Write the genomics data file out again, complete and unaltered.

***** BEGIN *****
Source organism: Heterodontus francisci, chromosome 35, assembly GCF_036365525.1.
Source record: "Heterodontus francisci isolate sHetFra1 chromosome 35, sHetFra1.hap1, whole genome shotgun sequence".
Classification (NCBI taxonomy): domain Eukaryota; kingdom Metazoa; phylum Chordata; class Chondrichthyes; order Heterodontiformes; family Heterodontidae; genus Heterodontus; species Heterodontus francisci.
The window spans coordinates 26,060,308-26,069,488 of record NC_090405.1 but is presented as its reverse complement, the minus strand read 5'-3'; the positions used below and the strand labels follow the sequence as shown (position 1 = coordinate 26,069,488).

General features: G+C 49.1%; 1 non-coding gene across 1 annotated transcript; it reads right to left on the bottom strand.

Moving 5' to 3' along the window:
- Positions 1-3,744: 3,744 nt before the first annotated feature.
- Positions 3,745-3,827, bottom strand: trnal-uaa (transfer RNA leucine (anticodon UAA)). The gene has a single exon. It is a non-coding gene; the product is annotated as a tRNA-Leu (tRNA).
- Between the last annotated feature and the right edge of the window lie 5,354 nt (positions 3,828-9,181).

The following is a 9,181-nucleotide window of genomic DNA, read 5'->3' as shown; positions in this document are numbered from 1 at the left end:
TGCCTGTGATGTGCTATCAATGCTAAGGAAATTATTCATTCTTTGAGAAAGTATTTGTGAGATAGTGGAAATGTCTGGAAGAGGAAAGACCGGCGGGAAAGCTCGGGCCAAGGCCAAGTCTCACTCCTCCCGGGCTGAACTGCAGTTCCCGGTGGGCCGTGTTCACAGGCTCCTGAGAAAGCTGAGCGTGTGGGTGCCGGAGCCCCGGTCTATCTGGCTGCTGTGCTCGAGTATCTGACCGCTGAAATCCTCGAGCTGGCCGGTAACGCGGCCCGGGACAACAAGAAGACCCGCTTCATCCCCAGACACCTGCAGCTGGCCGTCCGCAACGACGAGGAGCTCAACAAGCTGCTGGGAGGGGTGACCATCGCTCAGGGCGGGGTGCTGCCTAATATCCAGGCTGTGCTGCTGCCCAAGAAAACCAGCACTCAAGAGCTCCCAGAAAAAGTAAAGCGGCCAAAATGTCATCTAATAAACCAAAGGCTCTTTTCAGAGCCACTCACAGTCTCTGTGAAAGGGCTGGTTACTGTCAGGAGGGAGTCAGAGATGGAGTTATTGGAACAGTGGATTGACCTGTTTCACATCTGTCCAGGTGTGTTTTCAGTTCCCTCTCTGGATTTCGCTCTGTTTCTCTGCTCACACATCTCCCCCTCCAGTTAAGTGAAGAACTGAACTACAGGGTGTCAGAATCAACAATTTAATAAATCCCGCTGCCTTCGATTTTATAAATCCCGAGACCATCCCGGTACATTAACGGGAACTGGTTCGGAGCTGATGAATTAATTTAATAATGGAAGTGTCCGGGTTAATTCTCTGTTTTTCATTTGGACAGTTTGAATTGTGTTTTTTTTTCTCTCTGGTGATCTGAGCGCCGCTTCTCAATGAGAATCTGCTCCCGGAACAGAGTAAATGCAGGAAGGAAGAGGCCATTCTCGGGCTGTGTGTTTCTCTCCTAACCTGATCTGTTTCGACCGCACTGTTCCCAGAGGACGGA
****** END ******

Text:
Source organism: Heterodontus francisci, chromosome 35, assembly GCF_036365525.1.
Source record: "Heterodontus francisci isolate sHetFra1 chromosome 35, sHetFra1.hap1, whole genome shotgun sequence".
Classification (NCBI taxonomy): domain Eukaryota; kingdom Metazoa; phylum Chordata; class Chondrichthyes; order Heterodontiformes; family Heterodontidae; genus Heterodontus; species Heterodontus francisci.
The window spans coordinates 26,060,308-26,069,488 of record NC_090405.1 but is presented as its reverse complement, the minus strand read 5'-3'; the positions used below and the strand labels follow the sequence as shown (position 1 = coordinate 26,069,488).

General features: G+C 49.1%; 1 non-coding gene across 1 annotated transcript; it reads right to left on the bottom strand.

Moving 5' to 3' along the window:
- Positions 1-3,744: 3,744 nt before the first annotated feature.
- Positions 3,745-3,827, bottom strand: trnal-uaa (transfer RNA leucine (anticodon UAA)). The gene has a single exon. It is a non-coding gene; the product is annotated as a tRNA-Leu (tRNA).
- Between the last annotated feature and the right edge of the window lie 5,354 nt (positions 3,828-9,181).

The following is a 9,181-nucleotide window of genomic DNA, read 5'->3' as shown; positions in this document are numbered from 1 at the left end:
TGCCTGTGATGTGCTATCAATGCTAAGGAAATTATTCATTCTTTGAGAAAGTATTTGTGAGATAGTGGAAATGTCTGGAAGAGGAAAGACCGGCGGGAAAGCTCGGGCCAAGGCCAAGTCTCACTCCTCCCGGGCTGAACTGCAGTTCCCGGTGGGCCGTGTTCACAGGCTCCTGAGAAAGCTGAGCGTGTGGGTGCCGGAGCCCCGGTCTATCTGGCTGCTGTGCTCGAGTATCTGACCGCTGAAATCCTCGAGCTGGCCGGTAACGCGGCCCGGGACAACAAGAAGACCCGCTTCATCCCCAGACACCTGCAGCTGGCCGTCCGCAACGACGAGGAGCTCAACAAGCTGCTGGGAGGGGTGACCATCGCTCAGGGCGGGGTGCTGCCTAATATCCAGGCTGTGCTGCTGCCCAAGAAAACCAGCACTCAAGAGCTCCCAGAAAAAGTAAAGCGGCCAAAATGTCATCTAATAAACCAAAGGCTCTTTTCAGAGCCACTCACAGTCTCTGTGAAAGGGCTGGTTACTGTCAGGAGGGAGTCAGAGATGGAGTTATTGGAACAGTGGATTGACCTGTTTCACATCTGTCCAGGTGTGTTTTCAGTTCCCTCTCTGGATTTCGCTCTGTTTCTCTGCTCACACATCTCCCCCTCCAGTTAAGTGAAGAACTGAACTACAGGGTGTCAGAATCAACAATTTAATAAATCCCGCTGCCTTCGATTTTATAAATCCCGAGACCATCCCGGTACATTAACGGGAACTGGTTCGGAGCTGATGAATTAATTTAATAATGGAAGTGTCCGGGTTAATTCTCTGTTTTTCATTTGGACAGTTTGAATTGTGTTTTTTTTTCTCTCTGGTGATCTGAGCGCCGCTTCTCAATGAGAATCTGCTCCCGGAACAGAGTAAATGCAGGAAGGAAGAGGCCATTCTCGGGCTGTGTGTTTCTCTCCTAACCTGATCTGTTTCGACCGCACTGTTCCCAGAGGACGGA